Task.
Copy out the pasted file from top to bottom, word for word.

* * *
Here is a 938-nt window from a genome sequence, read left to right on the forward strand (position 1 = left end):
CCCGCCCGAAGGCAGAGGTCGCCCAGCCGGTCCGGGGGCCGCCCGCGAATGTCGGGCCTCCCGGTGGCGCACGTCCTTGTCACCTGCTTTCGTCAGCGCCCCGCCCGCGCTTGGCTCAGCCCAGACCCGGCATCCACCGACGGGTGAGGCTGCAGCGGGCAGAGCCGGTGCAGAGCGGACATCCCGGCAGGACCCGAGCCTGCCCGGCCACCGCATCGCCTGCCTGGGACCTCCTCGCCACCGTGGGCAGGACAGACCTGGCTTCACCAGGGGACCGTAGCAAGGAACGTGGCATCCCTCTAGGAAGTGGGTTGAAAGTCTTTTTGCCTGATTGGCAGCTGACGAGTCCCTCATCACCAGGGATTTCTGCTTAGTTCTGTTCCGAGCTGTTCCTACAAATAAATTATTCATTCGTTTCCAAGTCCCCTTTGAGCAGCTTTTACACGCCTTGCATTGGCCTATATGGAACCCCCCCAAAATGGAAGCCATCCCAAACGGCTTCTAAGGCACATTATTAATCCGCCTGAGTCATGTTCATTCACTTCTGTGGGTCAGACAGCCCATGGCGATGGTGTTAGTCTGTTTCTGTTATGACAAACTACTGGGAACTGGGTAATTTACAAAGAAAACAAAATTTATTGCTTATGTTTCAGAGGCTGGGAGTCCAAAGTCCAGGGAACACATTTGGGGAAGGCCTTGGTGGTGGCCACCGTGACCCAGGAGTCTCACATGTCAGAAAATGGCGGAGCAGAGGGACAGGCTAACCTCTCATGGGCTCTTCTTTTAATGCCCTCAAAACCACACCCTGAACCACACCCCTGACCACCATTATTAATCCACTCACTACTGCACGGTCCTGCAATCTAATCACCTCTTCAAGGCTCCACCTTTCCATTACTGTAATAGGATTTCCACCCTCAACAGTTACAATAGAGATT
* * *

Here is a 938-nt window from a genome sequence, read left to right on the forward strand (position 1 = left end):
CCCGCCCGAAGGCAGAGGTCGCCCAGCCGGTCCGGGGGCCGCCCGCGAATGTCGGGCCTCCCGGTGGCGCACGTCCTTGTCACCTGCTTTCGTCAGCGCCCCGCCCGCGCTTGGCTCAGCCCAGACCCGGCATCCACCGACGGGTGAGGCTGCAGCGGGCAGAGCCGGTGCAGAGCGGACATCCCGGCAGGACCCGAGCCTGCCCGGCCACCGCATCGCCTGCCTGGGACCTCCTCGCCACCGTGGGCAGGACAGACCTGGCTTCACCAGGGGACCGTAGCAAGGAACGTGGCATCCCTCTAGGAAGTGGGTTGAAAGTCTTTTTGCCTGATTGGCAGCTGACGAGTCCCTCATCACCAGGGATTTCTGCTTAGTTCTGTTCCGAGCTGTTCCTACAAATAAATTATTCATTCGTTTCCAAGTCCCCTTTGAGCAGCTTTTACACGCCTTGCATTGGCCTATATGGAACCCCCCCAAAATGGAAGCCATCCCAAACGGCTTCTAAGGCACATTATTAATCCGCCTGAGTCATGTTCATTCACTTCTGTGGGTCAGACAGCCCATGGCGATGGTGTTAGTCTGTTTCTGTTATGACAAACTACTGGGAACTGGGTAATTTACAAAGAAAACAAAATTTATTGCTTATGTTTCAGAGGCTGGGAGTCCAAAGTCCAGGGAACACATTTGGGGAAGGCCTTGGTGGTGGCCACCGTGACCCAGGAGTCTCACATGTCAGAAAATGGCGGAGCAGAGGGACAGGCTAACCTCTCATGGGCTCTTCTTTTAATGCCCTCAAAACCACACCCTGAACCACACCCCTGACCACCATTATTAATCCACTCACTACTGCACGGTCCTGCAATCTAATCACCTCTTCAAGGCTCCACCTTTCCATTACTGTAATAGGATTTCCACCCTCAACAGTTACAATAGAGATT